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Linear Velocity

  1. May 10, 2014 #1
  2. jcsd
  3. May 10, 2014 #2
    Dear Ryan,
    from basic school level physics, one knows that in case of a circular motion:
    Tangential Velocity= rw, where w is the angular velocity - which in turn is the time rate of change of the angle subtended at the center.
    From geometrical construction provided in the attachment, this tangential velocity =V cos(phi)
    Equating the two, one gets first equation.

  4. May 10, 2014 #3
    Is there an approximation that AC = AB?
  5. May 10, 2014 #4


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    Hm, this seems to be somewhat overcomplicated. Although the most beautiful way to understand the Kepler problem is analytical Hamiltonian mechanics with the exploitation of the full SO(4) symmetry of the problem, it's also quite easily possible to use only "elementary Newtonian mechanics". This is what the paper does, but it can be somewhat simplified by using modern vector notation.

    We treat the simplified Kepler problem with a fixed center (i.e., the limit of a "sun" with infinite mass). The more general case of the interacting two-body problem is only slightly more cumbersome, because it can be mapped to the fixed-center problem by introducing center-mass and relative coordinates.

    Putting the sun in the origin of a Cartesian coordinate system leads to the equation of motion
    [tex]m \ddot{\vec{r}}=-\frac{\gamma m M}{r^2} \frac{\vec{r}}{r} \qquad (1).[/tex]
    Since we have a central force, the angular momentum is conserved. This follows immediately by taking the cross product with the radius vector:
    [tex]m \vec{r} \times \ddot{\vec{r}}=m \frac{\mathrm{d}}{\mathrm{d} t} (\vec{r} \times \dot{\vec{r}})=0 \; \Rightarrow \; \vec{L}=m \vec{r} \times \dot{\vec{r}}=\text{const}.[/tex]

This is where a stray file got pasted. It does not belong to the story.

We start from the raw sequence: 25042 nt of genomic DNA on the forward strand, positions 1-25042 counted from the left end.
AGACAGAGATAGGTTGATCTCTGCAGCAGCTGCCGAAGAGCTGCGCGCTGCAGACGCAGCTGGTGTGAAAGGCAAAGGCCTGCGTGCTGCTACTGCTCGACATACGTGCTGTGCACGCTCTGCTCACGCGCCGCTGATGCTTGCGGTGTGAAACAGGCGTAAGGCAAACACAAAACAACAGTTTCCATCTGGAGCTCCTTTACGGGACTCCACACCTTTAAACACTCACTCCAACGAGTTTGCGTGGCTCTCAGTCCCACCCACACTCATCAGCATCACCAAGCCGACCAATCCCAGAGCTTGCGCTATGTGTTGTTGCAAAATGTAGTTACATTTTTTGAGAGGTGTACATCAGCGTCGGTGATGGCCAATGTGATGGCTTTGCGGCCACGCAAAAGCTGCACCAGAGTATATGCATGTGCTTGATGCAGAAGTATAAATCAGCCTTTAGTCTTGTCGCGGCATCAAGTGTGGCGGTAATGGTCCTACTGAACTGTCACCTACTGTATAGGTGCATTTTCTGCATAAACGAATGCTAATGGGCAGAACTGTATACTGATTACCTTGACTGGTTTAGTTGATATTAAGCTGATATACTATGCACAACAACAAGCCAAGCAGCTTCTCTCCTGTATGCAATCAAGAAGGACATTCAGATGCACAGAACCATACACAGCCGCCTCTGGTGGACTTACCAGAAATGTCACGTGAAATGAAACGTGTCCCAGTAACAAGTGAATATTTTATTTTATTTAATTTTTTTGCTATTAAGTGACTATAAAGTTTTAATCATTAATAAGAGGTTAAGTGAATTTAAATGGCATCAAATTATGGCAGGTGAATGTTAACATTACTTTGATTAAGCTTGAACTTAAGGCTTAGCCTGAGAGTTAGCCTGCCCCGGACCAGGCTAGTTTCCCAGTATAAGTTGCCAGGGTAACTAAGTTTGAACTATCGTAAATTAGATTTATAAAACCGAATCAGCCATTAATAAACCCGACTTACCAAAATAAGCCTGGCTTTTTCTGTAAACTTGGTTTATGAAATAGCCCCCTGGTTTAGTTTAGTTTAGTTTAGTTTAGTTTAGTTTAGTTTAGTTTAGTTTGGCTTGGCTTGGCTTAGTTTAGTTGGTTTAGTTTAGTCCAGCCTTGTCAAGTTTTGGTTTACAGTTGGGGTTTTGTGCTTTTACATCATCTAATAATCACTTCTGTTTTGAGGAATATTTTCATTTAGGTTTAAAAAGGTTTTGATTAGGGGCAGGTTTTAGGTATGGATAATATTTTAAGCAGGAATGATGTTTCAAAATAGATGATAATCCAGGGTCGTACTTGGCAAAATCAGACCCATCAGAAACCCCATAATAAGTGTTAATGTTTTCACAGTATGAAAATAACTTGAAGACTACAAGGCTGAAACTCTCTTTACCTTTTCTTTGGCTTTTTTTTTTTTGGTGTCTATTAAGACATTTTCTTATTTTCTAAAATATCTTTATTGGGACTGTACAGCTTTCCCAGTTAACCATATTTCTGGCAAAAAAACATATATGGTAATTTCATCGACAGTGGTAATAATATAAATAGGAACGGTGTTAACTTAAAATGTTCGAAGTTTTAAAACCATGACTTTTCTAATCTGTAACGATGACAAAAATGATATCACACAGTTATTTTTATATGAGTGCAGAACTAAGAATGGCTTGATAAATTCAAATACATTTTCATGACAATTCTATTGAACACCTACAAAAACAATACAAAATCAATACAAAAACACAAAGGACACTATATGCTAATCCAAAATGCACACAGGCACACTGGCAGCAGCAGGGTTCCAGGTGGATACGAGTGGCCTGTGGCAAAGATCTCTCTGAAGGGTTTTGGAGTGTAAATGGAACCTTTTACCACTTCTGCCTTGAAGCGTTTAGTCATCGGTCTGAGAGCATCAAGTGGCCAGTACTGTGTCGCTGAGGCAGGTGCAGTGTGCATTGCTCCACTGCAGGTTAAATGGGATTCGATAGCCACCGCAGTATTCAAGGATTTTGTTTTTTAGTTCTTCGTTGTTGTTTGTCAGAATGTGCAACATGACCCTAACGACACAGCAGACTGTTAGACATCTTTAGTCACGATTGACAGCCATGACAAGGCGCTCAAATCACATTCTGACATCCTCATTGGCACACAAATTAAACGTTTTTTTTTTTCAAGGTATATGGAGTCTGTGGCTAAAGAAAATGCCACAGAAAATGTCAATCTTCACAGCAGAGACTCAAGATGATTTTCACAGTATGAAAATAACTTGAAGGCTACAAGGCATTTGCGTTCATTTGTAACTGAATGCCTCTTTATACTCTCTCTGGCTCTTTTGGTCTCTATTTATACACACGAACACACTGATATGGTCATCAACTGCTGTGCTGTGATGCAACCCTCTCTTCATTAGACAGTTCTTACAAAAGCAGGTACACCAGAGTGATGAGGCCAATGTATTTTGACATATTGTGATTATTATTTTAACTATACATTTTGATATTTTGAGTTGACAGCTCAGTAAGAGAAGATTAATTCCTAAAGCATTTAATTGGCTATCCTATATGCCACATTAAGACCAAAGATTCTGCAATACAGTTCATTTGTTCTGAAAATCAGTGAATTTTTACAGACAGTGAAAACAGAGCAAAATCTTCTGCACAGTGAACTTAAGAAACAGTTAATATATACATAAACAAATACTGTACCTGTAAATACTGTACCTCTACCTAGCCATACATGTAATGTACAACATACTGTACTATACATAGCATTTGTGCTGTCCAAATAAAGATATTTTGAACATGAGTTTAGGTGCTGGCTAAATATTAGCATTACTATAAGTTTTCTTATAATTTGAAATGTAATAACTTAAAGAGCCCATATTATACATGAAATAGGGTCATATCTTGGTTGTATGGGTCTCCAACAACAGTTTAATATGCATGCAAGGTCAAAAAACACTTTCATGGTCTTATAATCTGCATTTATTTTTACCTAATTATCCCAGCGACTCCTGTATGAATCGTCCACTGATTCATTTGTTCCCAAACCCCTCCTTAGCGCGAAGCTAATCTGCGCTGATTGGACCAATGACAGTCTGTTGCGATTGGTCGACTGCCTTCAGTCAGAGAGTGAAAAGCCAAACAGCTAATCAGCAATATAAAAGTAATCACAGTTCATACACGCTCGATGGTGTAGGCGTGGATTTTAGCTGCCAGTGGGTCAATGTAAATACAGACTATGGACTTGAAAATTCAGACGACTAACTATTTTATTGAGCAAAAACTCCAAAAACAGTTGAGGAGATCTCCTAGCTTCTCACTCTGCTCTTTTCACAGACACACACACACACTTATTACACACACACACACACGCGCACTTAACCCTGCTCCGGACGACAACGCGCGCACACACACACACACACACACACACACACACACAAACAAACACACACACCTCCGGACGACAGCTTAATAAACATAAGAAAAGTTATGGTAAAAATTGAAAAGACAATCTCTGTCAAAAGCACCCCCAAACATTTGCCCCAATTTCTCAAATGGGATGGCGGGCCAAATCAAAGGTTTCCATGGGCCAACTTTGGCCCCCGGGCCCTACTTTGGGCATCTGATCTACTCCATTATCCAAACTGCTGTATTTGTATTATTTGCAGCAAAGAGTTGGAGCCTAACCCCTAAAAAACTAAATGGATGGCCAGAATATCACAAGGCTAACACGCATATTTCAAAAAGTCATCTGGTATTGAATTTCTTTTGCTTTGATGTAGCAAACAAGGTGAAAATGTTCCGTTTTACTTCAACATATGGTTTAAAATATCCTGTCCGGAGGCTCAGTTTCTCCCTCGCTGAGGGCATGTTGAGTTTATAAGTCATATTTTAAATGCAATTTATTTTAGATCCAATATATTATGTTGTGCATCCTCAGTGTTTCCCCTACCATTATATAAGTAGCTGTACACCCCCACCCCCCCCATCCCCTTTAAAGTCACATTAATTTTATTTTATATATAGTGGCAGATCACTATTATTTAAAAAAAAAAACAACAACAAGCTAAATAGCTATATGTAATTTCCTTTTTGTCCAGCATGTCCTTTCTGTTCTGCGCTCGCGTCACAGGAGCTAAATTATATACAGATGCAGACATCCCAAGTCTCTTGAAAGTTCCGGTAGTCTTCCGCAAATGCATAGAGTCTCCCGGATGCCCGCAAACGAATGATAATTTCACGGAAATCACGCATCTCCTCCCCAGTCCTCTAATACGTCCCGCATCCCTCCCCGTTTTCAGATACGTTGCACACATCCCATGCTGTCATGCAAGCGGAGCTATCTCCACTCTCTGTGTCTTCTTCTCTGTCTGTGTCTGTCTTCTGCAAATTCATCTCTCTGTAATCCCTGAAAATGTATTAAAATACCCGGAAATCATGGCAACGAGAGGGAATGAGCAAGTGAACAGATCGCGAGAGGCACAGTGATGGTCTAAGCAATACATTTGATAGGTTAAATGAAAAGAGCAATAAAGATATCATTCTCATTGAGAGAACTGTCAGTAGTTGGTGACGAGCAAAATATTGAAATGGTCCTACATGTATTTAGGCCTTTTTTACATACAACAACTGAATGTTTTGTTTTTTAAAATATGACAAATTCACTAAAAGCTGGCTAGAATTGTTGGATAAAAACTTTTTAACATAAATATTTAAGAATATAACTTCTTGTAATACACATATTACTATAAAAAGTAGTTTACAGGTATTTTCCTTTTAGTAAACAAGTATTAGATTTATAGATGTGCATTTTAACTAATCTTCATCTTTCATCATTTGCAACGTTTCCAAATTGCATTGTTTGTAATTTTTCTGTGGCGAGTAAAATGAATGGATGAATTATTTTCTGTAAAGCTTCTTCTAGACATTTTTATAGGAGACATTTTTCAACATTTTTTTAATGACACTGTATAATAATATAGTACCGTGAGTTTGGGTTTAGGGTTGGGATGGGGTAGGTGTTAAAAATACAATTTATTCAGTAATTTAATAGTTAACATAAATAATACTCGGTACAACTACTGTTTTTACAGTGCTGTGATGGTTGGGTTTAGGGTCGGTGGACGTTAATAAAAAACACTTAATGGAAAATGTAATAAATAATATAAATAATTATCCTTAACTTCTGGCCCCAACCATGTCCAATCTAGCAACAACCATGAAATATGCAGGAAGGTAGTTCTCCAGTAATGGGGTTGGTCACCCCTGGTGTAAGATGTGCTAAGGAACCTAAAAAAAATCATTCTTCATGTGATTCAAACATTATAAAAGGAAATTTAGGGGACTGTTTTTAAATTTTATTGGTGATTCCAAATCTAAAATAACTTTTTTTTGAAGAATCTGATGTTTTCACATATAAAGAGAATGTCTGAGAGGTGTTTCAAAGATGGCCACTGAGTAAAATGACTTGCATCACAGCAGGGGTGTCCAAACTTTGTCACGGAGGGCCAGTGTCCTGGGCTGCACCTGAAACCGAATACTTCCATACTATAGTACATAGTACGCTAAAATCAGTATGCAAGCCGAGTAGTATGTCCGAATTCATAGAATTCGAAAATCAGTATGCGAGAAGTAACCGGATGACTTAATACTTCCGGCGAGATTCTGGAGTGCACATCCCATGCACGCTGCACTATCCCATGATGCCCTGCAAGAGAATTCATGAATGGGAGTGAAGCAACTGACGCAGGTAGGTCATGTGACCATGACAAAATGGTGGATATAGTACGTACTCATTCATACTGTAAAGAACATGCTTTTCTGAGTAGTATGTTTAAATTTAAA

Assuming that [itex]\vec{L} \neq 0[/itex] we can choose the coordinate system such that the [itex]z[/itex] axis is along the direction of [itex]L[/itex]. Since both [itex]\vec{r}[/itex] and [itex]\dot{\vec{r}}[/itex] are perpendicular to this fixed direction, the motion is indeed restricted to the [itex]xy[/itex] plane, and we can introduce polar coordinates,
    [tex]\vec{r}=r (\cos \theta,\sin \theta,0) \qquad (2)[/tex]
    and the velocity is
    [tex]\dot{\vec{r}}=\dot{r} (\cos \theta,\sin \theta,0)+r \dot{\theta} (-\sin \theta,\cos \theta,0).\qquad (3)[/tex]
    It follows
    [tex]\vec{L}=m \vec{r} \times \dot{\vec{r}}=m r \dot{\theta} \vec{e}_z.[/tex]
    [tex]L=m r \dot{\theta} = \text{const}. \qquad (4)[/tex]
    This is already Kepler's 2nd law: The radius vector between sun and planet sweeps out equal areas per unit time, i.e., the "area velocity" is constant. This follows directly from the meaning of the cross product.

    To get the form of the orbit, we use the conservation of energy, which follows from taking the dot product of (1) with [itex]\vec{r}[/itex]: